START recently participated in the 3rd and 4th Global Earth Observation System of Systems (GEOSS) Science and Technology workshops, held in Norfolk, Virginia in March 2015. Senay Habtezion from START presented a synthesis of 6 case studies on current use and future potential of earth observations in advancing environmental policy, which START facilitated (under the GOFC-GOLD Program) last year. Capacity and knowledge needs-related insights gleaned from the case studies can inform ongoing discussions on post-2015 GEO/GEOSS agenda.
START is an observer member of the Group on Earth Observations (GEO), which is implemented through the Global Earth Observation System of Systems (GEOSS) with the goal to improve access to, and the use of, Earth observations for a broad range of stakeholders. You can read more here about the third and fourth GEOSS workshops.
Pan-Asian Risk Reduction Fellowships Culminate in Thailand
The Pan Asia Risk Reduction (PARR) Culmination Conference for the inaugural round of the program was held in March 2015, hosted by Thammasat University and SEA-START in Bangkok, Thailand. The PARR program involved 13 Science or Policy-Practice Fellows from throughout Asia who addressed issues on urban disaster risk and vulnerability under global environmental change. The 2014/2015 PARR Fellows participated in a residence of two to four weeks at one of four institutions (Kyoto University, Japan; Manila Observatory, Philippines; University of Los Baños, Philippines; and National Science and Technology Center for Disaster Risk Reduction). The Culmination Conference brought together PARR Fellows and PARR Alliance members to share experiences from the inaugural round and provide recommendations for future rounds. Read more about the PARR Fellows and Program here.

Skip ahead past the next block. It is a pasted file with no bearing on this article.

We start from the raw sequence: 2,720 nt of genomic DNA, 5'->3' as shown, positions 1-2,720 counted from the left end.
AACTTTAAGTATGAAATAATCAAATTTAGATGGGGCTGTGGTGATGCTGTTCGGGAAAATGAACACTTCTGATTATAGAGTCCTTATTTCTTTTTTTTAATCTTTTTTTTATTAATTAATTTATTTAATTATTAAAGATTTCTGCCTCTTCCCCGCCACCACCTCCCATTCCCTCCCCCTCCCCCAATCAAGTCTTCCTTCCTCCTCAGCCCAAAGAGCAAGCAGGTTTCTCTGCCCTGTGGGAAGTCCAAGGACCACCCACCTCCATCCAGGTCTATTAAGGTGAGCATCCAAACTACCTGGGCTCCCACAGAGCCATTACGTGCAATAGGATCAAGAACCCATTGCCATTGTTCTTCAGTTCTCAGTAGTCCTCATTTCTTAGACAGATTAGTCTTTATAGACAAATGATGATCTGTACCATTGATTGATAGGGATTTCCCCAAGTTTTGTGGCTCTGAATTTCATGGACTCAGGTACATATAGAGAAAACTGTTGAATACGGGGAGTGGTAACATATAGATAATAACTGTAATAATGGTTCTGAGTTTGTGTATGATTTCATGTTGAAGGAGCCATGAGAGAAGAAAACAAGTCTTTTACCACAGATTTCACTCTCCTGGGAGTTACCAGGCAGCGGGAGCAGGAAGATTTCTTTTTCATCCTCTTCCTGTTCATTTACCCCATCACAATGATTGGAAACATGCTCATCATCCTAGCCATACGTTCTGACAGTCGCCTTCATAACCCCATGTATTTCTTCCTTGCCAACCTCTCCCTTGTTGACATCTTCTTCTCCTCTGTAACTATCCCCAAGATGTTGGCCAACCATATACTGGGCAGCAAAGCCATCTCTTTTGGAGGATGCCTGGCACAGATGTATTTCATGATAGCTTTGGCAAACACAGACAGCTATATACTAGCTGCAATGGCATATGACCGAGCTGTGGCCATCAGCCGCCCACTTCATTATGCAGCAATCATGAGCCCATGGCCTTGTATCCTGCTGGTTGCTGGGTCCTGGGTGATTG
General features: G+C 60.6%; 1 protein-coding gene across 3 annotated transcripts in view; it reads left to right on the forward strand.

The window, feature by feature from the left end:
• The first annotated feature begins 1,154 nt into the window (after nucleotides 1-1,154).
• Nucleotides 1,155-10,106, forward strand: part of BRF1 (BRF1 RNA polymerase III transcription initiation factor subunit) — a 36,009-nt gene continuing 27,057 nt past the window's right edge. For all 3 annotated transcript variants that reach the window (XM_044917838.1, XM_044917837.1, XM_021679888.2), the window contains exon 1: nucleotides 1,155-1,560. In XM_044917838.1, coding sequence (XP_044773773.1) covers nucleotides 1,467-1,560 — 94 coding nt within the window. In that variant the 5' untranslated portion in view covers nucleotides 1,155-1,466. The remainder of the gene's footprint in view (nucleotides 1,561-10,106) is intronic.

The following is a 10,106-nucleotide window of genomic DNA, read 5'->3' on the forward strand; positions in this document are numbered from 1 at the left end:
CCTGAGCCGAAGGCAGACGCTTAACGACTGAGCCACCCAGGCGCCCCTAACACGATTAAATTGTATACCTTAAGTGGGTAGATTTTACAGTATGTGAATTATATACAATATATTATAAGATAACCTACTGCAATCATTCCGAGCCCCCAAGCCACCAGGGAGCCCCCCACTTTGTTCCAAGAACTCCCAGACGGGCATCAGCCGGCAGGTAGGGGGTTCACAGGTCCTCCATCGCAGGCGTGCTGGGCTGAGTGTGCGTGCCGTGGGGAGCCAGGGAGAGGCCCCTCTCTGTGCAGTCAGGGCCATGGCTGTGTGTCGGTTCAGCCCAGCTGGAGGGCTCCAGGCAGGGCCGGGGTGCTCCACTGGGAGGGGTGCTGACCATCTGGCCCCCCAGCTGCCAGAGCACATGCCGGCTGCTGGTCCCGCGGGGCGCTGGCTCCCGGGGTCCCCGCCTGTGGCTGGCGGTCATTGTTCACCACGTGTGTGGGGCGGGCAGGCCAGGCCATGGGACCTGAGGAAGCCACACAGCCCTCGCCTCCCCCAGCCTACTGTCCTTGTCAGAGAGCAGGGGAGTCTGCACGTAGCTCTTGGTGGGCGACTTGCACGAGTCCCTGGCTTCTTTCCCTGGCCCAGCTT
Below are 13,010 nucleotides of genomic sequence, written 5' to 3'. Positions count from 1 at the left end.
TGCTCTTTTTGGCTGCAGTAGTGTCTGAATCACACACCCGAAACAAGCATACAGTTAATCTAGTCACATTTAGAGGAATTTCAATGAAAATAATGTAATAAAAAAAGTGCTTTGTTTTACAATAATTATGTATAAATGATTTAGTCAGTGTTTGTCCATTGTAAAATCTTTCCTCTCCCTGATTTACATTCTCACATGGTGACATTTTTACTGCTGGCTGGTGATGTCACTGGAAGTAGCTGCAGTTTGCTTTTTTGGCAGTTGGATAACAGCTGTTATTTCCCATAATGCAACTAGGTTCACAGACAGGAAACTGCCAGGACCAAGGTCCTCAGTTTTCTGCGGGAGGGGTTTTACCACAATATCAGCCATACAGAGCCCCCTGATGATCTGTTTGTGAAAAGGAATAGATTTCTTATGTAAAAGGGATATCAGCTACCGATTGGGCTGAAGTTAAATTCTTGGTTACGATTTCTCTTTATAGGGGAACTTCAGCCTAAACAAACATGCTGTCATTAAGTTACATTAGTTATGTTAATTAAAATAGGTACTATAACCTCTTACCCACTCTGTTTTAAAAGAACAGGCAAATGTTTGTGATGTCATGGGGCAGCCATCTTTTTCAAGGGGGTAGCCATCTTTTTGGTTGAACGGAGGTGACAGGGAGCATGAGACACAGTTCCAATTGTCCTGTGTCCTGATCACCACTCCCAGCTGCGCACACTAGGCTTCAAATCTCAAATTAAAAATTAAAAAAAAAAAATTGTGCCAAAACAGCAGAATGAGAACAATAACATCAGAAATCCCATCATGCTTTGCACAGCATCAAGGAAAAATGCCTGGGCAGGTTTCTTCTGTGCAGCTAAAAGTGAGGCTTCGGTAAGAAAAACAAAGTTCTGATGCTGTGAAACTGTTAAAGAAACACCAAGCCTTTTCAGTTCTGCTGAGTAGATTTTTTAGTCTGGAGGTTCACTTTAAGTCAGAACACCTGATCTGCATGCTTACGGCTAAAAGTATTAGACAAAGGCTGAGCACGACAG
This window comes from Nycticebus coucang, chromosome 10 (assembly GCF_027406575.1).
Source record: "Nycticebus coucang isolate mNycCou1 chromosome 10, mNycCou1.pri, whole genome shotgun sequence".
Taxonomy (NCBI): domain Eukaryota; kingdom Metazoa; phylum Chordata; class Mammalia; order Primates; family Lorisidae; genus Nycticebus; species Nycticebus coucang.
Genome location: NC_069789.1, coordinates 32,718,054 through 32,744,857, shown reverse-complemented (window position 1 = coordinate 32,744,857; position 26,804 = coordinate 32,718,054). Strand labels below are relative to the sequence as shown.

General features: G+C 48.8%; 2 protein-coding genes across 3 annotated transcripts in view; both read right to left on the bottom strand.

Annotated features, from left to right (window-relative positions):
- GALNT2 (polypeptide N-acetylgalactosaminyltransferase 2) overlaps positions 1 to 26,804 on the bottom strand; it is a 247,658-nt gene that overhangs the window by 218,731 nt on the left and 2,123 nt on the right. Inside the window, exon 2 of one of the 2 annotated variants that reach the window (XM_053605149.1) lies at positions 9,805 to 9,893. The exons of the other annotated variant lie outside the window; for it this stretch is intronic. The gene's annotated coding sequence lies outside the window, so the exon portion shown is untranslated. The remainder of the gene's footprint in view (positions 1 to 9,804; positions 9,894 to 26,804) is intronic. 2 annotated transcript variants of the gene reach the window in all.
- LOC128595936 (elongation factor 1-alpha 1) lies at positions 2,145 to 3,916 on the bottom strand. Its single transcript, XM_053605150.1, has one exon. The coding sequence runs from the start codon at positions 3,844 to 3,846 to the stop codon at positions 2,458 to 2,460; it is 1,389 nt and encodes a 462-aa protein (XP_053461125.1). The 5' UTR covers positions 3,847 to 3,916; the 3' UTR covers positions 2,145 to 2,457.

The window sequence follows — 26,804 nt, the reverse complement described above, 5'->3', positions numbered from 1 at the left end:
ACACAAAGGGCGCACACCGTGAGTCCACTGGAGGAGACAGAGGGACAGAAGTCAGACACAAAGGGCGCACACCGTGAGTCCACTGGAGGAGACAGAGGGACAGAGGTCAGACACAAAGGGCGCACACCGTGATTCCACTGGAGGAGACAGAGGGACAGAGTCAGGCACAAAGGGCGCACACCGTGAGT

New Members Join START's Board of Directors
Since January, we've been delighted to welcome four new members to our Board of Directors and thank our outgoing board member, Roland Fuchs (former Executive Director of START), for his many years of service to START. New board members include: